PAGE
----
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SEC outlines plan for shift to IFRS

  • Author: Nicholas Moody and Carolyn Canham
  • Published: 29 Aug 2008
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Some large US public companies could be filing financial statements in IFRS as early as 2010 if a convergence road map proposed by the US Securities and Exchange Commission (SEC) is accepted.

The proposal involves moving the world’s largest economy from the use of US GAAP to the international standard by 2014. Last November, the regulator voted to allow foreign entities to file financial statements in the US using IFRS without reconciling with US GAAP – widely seen as the first step towards allowing US companies to use IFRS.

The SEC said it would make a decision in 2011 on whether to proceed with mandatory adoption for all companies. But as many as 110 qualifying companies could opt to begin using IFRS in fiscal years ending after 15 December 2009 – estimated to be around 14 percent of US market capitalisation. SEC chairman Christopher Cox said the increasing worldwide acceptance of financial reporting under IFRS, and US investors’ ownership of foreign securities, led the SEC to propose the “cautious and careful” plan. The multi-year road map, which will set out several milestones, has yet to be fully released. The SEC also proposes carrying out a staged mandatory adoption date beginning in 2014 for large accelerated filers, 2015 for accelerated filers and 2016 for non-accelerated filers.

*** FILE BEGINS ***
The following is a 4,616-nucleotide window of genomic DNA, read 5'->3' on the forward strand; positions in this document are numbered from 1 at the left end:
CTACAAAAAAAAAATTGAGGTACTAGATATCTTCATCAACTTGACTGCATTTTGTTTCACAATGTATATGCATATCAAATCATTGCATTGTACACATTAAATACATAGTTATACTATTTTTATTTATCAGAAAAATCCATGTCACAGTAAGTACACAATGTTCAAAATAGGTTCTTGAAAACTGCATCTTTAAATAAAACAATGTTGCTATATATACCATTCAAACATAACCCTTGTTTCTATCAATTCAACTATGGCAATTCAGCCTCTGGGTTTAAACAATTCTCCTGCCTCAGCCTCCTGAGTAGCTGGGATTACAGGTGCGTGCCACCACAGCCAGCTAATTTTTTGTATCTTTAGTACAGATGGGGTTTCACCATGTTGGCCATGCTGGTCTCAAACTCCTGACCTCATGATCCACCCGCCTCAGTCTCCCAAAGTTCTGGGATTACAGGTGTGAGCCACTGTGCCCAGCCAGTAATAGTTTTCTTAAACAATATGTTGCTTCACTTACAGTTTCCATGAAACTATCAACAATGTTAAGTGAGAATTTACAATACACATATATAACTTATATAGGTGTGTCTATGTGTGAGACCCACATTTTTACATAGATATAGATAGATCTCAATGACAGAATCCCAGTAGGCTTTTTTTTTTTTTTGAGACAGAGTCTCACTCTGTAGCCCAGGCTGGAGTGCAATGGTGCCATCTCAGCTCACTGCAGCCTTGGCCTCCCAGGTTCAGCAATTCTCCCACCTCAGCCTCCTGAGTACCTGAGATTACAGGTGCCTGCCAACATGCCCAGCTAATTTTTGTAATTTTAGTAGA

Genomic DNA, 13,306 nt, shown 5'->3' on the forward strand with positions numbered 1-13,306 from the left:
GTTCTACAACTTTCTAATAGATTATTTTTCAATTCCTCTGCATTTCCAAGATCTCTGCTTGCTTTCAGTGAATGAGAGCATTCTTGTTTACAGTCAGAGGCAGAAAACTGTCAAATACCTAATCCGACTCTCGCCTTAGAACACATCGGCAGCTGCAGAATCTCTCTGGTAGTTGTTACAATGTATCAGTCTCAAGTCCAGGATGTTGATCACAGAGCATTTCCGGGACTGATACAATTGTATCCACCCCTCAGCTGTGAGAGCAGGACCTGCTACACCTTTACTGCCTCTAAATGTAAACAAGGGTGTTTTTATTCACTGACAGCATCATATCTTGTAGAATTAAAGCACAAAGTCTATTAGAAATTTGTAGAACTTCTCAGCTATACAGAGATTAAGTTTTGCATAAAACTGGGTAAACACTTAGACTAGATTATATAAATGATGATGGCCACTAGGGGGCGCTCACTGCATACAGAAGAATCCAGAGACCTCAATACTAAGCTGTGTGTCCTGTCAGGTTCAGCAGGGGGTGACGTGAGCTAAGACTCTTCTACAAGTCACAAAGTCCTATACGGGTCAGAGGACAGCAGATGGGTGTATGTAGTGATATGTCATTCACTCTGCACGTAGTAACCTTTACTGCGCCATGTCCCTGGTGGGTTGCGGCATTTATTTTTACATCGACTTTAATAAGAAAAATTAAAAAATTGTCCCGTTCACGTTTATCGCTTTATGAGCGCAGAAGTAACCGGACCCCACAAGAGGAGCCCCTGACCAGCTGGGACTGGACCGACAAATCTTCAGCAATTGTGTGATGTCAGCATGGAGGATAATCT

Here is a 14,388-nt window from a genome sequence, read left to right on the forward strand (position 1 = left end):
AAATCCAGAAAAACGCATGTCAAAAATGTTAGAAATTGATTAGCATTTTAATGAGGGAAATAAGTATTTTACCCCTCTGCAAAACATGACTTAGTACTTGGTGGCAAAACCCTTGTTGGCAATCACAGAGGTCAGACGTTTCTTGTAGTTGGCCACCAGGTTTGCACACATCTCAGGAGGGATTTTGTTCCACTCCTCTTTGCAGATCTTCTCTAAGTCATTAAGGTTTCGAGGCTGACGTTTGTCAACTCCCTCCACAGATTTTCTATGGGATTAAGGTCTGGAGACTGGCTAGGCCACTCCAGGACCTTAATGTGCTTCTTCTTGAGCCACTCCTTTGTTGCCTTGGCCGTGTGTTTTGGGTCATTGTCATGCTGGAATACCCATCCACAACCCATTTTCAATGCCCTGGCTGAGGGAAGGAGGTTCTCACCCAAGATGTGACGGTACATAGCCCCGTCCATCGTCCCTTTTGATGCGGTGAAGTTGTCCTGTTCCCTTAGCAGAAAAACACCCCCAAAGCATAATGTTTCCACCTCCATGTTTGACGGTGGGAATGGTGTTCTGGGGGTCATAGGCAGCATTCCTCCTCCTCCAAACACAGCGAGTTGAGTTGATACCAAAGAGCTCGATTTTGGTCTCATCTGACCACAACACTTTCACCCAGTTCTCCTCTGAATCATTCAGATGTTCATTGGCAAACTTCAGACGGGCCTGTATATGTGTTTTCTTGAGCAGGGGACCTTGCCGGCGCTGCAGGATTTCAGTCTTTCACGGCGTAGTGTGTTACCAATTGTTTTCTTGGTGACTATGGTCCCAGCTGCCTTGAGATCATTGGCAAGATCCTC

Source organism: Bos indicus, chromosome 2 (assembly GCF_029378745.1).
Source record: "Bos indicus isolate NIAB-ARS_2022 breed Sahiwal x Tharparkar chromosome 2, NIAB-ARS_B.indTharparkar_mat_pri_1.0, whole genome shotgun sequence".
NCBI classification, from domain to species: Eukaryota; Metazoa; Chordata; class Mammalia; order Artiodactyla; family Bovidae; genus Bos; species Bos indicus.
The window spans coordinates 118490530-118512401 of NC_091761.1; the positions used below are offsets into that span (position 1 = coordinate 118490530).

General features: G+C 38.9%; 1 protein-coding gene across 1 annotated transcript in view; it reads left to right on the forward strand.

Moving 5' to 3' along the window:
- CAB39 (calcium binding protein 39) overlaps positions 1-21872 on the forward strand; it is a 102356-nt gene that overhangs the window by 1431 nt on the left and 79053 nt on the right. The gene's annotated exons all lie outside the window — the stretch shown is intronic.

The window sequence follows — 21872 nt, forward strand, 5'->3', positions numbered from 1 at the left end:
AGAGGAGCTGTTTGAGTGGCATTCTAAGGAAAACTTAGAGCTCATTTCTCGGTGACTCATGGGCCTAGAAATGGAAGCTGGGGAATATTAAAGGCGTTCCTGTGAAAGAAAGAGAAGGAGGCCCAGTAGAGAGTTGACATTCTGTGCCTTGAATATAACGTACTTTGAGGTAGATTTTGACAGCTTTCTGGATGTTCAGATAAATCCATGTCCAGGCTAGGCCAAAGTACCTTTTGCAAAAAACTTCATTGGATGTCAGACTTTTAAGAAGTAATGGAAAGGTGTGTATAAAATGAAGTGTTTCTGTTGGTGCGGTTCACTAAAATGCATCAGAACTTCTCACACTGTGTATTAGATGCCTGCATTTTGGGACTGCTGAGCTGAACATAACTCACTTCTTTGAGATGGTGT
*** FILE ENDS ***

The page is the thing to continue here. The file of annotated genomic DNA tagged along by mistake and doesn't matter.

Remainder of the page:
Grant Thornton US managing partner for international client services Carol Banford told the International Accounting Bulletin she would not be surprised if the conversion dates are brought forward.

“I think once they see how these [110 qualifying] companies file … I think there will be more and more interest in moving this along at a faster pace,” she said.

DJ Gannon, a partner in Deloitte’s IFRS Solutions Centre, noted that since the debate has focused on public companies the impact of IFRS conversion on private companies had “gone under the radar screen”.

“What does this mean for the vast majority of US companies that are private companies? I think that is a whole other issue. This is not just about public companies; it is about private companies too,” he said.

Nicholas Moody and Carolyn Canham

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